For some of my clients, it has been useful to give meaning to the year as a time of loss. And we know that we experience loss through stages of grief, as outlined by Elisabeth Kübler-Ross in her 1969 book, ‘On Death and Dying’
Perhaps you felt a period of denial in the early stages, blocking out the seriousness of the risk, or believing we would return to normal after a few weeks of lockdown. However, once the reality set in, perhaps anger began to appear, aimed at anything from inanimate objects, strangers, or closer to home with friends and family.
Bargaining may have occurred as you attempt to regain control of the situation, exhausting yourself through attempts to pivot, adapt or make constructive use of periods of lockdown (learn to bake, or speak Italian anyone?). As the months continued, many of us also entered the stage of depression, characterised by lethargy and a sense of hopelessness that this would never change.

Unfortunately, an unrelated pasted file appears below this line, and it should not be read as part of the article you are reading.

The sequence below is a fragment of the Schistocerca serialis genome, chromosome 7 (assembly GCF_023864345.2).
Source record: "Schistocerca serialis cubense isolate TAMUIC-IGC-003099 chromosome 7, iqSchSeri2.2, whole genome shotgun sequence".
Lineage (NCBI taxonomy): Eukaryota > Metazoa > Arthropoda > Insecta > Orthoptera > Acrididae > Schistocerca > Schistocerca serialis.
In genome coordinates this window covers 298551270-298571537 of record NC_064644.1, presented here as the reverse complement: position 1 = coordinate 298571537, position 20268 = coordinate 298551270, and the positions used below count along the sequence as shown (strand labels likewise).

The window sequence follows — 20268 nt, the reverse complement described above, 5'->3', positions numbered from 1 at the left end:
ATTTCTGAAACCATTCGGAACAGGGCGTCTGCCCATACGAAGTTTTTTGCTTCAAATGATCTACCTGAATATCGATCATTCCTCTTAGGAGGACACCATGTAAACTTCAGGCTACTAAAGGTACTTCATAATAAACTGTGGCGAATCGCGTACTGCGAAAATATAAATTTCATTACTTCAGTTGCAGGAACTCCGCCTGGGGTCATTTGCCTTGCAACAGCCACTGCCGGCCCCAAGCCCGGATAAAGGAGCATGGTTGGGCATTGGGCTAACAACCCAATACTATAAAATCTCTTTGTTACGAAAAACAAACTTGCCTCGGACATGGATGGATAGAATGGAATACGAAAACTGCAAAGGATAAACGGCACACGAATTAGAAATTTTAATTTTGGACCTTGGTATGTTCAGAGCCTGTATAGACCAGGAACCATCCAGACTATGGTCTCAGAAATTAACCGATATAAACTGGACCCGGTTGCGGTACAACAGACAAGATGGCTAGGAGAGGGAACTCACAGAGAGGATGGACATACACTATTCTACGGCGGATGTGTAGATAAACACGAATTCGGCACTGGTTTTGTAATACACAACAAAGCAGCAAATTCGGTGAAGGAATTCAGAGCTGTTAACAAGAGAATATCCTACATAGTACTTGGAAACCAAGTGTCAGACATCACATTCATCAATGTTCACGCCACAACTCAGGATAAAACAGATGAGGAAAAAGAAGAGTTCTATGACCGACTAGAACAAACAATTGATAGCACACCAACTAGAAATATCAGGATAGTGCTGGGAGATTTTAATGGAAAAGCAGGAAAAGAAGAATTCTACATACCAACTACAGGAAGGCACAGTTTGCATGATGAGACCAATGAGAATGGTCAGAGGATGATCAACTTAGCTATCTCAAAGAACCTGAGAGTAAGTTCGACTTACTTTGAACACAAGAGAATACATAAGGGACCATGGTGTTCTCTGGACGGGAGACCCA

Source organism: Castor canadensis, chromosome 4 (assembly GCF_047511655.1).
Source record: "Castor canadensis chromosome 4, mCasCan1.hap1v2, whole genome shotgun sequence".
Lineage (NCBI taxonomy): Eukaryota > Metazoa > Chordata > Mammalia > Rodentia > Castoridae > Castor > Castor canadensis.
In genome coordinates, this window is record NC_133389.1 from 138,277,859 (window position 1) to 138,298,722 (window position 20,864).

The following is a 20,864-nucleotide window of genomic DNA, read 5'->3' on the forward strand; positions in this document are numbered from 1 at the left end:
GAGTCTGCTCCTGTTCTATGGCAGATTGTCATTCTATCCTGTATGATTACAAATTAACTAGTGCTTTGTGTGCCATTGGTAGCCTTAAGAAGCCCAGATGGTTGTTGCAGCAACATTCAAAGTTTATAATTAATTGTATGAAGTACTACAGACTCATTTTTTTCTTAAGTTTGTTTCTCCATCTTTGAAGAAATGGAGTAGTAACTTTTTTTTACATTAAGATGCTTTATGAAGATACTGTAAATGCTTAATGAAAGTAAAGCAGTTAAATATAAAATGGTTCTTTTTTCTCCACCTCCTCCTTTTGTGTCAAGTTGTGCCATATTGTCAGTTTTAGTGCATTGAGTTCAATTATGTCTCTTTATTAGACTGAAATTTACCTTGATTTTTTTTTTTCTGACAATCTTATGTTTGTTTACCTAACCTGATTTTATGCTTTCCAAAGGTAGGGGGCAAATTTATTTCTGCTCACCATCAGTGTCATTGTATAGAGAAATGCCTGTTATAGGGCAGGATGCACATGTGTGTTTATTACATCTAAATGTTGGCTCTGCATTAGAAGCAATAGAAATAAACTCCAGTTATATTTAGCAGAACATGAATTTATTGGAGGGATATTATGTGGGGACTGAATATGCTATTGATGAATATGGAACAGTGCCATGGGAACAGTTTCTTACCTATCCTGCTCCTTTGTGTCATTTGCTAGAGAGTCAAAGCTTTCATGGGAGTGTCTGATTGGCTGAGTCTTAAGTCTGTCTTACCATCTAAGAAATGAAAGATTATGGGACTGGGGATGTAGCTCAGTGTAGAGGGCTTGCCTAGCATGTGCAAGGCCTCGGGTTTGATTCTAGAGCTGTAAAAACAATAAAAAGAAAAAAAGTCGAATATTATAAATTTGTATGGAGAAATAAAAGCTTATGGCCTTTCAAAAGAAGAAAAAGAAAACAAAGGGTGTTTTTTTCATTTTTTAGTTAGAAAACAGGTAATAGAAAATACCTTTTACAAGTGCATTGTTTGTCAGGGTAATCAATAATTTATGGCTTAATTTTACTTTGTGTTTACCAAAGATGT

These are all normal parts of a grieving process. However, it is also important to acknowledge that there is no right way to grieve; just like there is no right way to deal with 2020. Contrary to popular belief, we do not move through these stages in any specific order, nor do these stages look the same for everyone. However, the hope is that in all grief, we do reach a stage of peaceful acceptance. But for many, finding acceptance in 2020 has been nearly impossible.